Observation of average precipitation from the CHIRPS data using ClimateSERV.
One of the most dangerous weather events affecting Bangladesh are known as Kalbaishakhi or Nor’westers - small storms bringing gale winds and torrential rain. Without the necessary weather forecasting technology, it can be close to impossible to predict the occurrence of these storms, leading to catastrophic consequences. SERVIR Global recently launched the High Impact Weather Assessment Tool (HIWAT) which utilises NASA satellite data with observations from the Bangladesh Meteorological Department (BMD). Until recently, Bangladesh lacked both the data required to provide accurate weather forecasts and the funding that would bring observation satellites and powerful computers to analyse this data. However, with the HIWAT technology provided by SERVIR Global, the BMD is able to produce weather predictions and, as a result, provide the government with a strategic edge when responding to climate emergencies. With a large proportion of Bangladesh’s population being dependent on agriculture, HIWAT ensures the planning of appropriate protocols in response to flooding. From 13:00 (GMT) everyday, HIWAT runs a 54-hour probabilistic forecast for improved decision making, with toggles for lightning, hail threat and supercell threat organised by district. The government is then able to plan short-term flood responses such as food aid, water purification tablets and free seeds given to farmers.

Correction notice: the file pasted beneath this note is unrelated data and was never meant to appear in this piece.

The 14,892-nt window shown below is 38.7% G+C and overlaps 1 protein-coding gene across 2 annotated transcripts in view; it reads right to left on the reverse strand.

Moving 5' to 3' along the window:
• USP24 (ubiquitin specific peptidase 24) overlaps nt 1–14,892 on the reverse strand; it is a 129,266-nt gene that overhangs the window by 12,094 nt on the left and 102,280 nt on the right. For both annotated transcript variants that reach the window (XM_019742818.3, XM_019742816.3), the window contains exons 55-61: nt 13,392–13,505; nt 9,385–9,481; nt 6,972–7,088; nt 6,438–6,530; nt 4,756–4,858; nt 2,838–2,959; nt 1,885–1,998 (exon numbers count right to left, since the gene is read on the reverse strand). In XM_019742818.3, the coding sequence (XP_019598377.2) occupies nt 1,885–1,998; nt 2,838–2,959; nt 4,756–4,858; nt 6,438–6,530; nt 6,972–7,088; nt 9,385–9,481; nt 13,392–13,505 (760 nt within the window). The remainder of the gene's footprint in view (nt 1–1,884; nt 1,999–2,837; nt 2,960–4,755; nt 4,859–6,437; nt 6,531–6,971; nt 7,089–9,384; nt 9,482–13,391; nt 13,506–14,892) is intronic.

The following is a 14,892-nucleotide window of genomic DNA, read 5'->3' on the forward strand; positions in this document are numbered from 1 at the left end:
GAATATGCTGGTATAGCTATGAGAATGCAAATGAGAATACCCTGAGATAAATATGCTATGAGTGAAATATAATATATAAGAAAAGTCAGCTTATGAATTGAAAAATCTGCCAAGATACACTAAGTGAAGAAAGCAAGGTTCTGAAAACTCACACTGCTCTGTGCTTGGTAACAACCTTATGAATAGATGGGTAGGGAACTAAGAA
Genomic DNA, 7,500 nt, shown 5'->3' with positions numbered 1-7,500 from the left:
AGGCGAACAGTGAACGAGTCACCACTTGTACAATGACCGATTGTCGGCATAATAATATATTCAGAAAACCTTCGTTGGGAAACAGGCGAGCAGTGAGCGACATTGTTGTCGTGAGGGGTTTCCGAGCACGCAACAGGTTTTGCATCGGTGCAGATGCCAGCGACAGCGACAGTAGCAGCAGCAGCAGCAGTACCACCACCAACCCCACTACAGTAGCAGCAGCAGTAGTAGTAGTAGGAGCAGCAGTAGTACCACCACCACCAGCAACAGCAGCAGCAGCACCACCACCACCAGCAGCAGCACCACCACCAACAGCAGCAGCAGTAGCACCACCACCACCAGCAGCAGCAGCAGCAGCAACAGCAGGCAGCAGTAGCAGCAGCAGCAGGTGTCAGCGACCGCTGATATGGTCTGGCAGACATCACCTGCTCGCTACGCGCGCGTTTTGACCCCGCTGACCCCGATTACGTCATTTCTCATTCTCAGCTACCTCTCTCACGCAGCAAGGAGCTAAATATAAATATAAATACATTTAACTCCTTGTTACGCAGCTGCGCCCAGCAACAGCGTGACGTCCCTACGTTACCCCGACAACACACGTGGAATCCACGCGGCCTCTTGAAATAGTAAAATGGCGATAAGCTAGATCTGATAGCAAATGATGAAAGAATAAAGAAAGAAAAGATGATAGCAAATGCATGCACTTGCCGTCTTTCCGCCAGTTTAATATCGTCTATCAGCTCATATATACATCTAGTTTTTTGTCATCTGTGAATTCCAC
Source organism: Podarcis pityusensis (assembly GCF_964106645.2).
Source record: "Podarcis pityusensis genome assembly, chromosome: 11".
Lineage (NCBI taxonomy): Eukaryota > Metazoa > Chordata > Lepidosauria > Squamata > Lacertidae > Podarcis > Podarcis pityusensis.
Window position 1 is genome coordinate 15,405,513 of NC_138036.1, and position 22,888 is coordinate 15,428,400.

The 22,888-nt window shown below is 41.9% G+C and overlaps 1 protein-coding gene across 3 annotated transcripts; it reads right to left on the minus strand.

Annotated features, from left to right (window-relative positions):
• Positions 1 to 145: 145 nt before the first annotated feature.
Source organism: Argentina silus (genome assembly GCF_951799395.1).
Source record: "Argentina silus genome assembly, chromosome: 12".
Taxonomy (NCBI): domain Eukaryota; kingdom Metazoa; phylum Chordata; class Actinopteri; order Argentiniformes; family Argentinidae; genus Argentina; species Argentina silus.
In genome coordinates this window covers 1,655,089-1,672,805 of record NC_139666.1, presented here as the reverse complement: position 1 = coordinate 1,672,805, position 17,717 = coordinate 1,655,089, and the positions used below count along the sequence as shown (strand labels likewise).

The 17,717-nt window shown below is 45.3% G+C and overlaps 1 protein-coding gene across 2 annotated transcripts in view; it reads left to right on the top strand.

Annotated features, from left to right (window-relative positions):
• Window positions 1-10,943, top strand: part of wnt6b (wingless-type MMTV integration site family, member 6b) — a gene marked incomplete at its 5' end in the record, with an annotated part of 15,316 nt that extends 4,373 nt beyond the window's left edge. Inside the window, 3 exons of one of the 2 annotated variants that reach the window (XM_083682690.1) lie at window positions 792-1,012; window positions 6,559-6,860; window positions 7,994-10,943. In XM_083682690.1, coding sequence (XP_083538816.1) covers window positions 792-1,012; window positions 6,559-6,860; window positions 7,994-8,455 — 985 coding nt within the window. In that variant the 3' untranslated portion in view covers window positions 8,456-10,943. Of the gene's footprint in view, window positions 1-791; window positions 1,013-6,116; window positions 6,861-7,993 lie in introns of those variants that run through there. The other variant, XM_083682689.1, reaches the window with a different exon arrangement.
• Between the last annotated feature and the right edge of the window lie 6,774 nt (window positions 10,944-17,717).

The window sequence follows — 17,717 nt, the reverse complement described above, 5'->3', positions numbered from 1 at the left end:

With rapid advancements in the practical applications of Machine Learning (ML) and AI, the future only becomes more exhilarating. The potential of the CHIRPS data has been illustrated through an experiment for short-term streamflow forecasting using both linear (ARIMA, SARIMA) and nonlinear (Random Forest, CHAID) ML models, resulting in a 25% increase in prediction accuracy as compared to previous methods. Furthermore, while ML has shown to be a powerful solution for predictions and mitigating the impacts of climate change, there is also potential for its use to tackle the cause. The emergence of autonomous vehicles and AI-enabled transport can play a key role in reducing greenhouse emissions, and recent investigations by DeepMind have highlighted the benefit of incorporating ML programs into renewable energy sources. However, with these exciting new innovations and technologies comes a major price, which is the fact that these practical ML models may involve the processing of millions of rows of data, and as such can generate dangerously high carbon emissions if done without regulation. Therefore it is imperative to remember the full picture, and assess all the impacts AI may bring for a given situation before any implementation.
As the intensity of the effects of climate change increase, breakthroughs in AI only become more significant. The utilisation of Big Data and ML techniques have the potential to tackle both the dangerous causes and destructive consequences that climate change brings, but we require the expertise and co-operation of organisations such as SERVIR to leverage these tools in the essential areas.